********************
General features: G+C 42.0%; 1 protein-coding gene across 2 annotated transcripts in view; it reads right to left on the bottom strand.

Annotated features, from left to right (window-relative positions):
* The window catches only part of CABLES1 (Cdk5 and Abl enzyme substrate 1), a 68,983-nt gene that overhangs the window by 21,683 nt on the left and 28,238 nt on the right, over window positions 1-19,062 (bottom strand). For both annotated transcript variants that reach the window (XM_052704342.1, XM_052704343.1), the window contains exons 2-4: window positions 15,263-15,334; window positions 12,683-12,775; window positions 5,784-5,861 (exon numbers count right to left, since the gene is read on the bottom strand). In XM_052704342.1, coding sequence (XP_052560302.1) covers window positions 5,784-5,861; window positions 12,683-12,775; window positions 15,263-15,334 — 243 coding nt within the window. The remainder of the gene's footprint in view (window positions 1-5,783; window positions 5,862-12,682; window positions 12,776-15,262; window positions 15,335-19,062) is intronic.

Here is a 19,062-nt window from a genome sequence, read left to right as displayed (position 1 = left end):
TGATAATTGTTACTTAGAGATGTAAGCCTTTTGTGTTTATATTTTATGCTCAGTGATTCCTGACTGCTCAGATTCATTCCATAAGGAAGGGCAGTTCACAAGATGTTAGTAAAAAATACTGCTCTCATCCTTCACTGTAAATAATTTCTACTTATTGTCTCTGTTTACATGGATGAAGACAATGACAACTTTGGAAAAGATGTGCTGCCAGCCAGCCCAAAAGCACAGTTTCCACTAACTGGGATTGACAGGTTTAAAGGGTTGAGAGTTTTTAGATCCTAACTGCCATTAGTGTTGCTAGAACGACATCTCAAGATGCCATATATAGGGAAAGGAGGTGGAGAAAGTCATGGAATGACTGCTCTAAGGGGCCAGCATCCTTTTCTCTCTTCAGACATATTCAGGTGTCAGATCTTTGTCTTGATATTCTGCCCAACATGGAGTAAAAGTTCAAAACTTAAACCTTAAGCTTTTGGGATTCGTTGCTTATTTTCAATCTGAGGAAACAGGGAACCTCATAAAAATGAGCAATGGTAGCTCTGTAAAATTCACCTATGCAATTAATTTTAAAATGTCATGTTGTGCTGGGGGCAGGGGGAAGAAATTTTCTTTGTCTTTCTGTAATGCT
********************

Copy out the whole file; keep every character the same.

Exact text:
General features: G+C 42.0%; 1 protein-coding gene across 2 annotated transcripts in view; it reads right to left on the bottom strand.

Annotated features, from left to right (window-relative positions):
* The window catches only part of CABLES1 (Cdk5 and Abl enzyme substrate 1), a 68,983-nt gene that overhangs the window by 21,683 nt on the left and 28,238 nt on the right, over window positions 1-19,062 (bottom strand). For both annotated transcript variants that reach the window (XM_052704342.1, XM_052704343.1), the window contains exons 2-4: window positions 15,263-15,334; window positions 12,683-12,775; window positions 5,784-5,861 (exon numbers count right to left, since the gene is read on the bottom strand). In XM_052704342.1, coding sequence (XP_052560302.1) covers window positions 5,784-5,861; window positions 12,683-12,775; window positions 15,263-15,334 — 243 coding nt within the window. The remainder of the gene's footprint in view (window positions 1-5,783; window positions 5,862-12,682; window positions 12,776-15,262; window positions 15,335-19,062) is intronic.

Here is a 19,062-nt window from a genome sequence, read left to right as displayed (position 1 = left end):
TGATAATTGTTACTTAGAGATGTAAGCCTTTTGTGTTTATATTTTATGCTCAGTGATTCCTGACTGCTCAGATTCATTCCATAAGGAAGGGCAGTTCACAAGATGTTAGTAAAAAATACTGCTCTCATCCTTCACTGTAAATAATTTCTACTTATTGTCTCTGTTTACATGGATGAAGACAATGACAACTTTGGAAAAGATGTGCTGCCAGCCAGCCCAAAAGCACAGTTTCCACTAACTGGGATTGACAGGTTTAAAGGGTTGAGAGTTTTTAGATCCTAACTGCCATTAGTGTTGCTAGAACGACATCTCAAGATGCCATATATAGGGAAAGGAGGTGGAGAAAGTCATGGAATGACTGCTCTAAGGGGCCAGCATCCTTTTCTCTCTTCAGACATATTCAGGTGTCAGATCTTTGTCTTGATATTCTGCCCAACATGGAGTAAAAGTTCAAAACTTAAACCTTAAGCTTTTGGGATTCGTTGCTTATTTTCAATCTGAGGAAACAGGGAACCTCATAAAAATGAGCAATGGTAGCTCTGTAAAATTCACCTATGCAATTAATTTTAAAATGTCATGTTGTGCTGGGGGCAGGGGGAAGAAATTTTCTTTGTCTTTCTGTAATGCT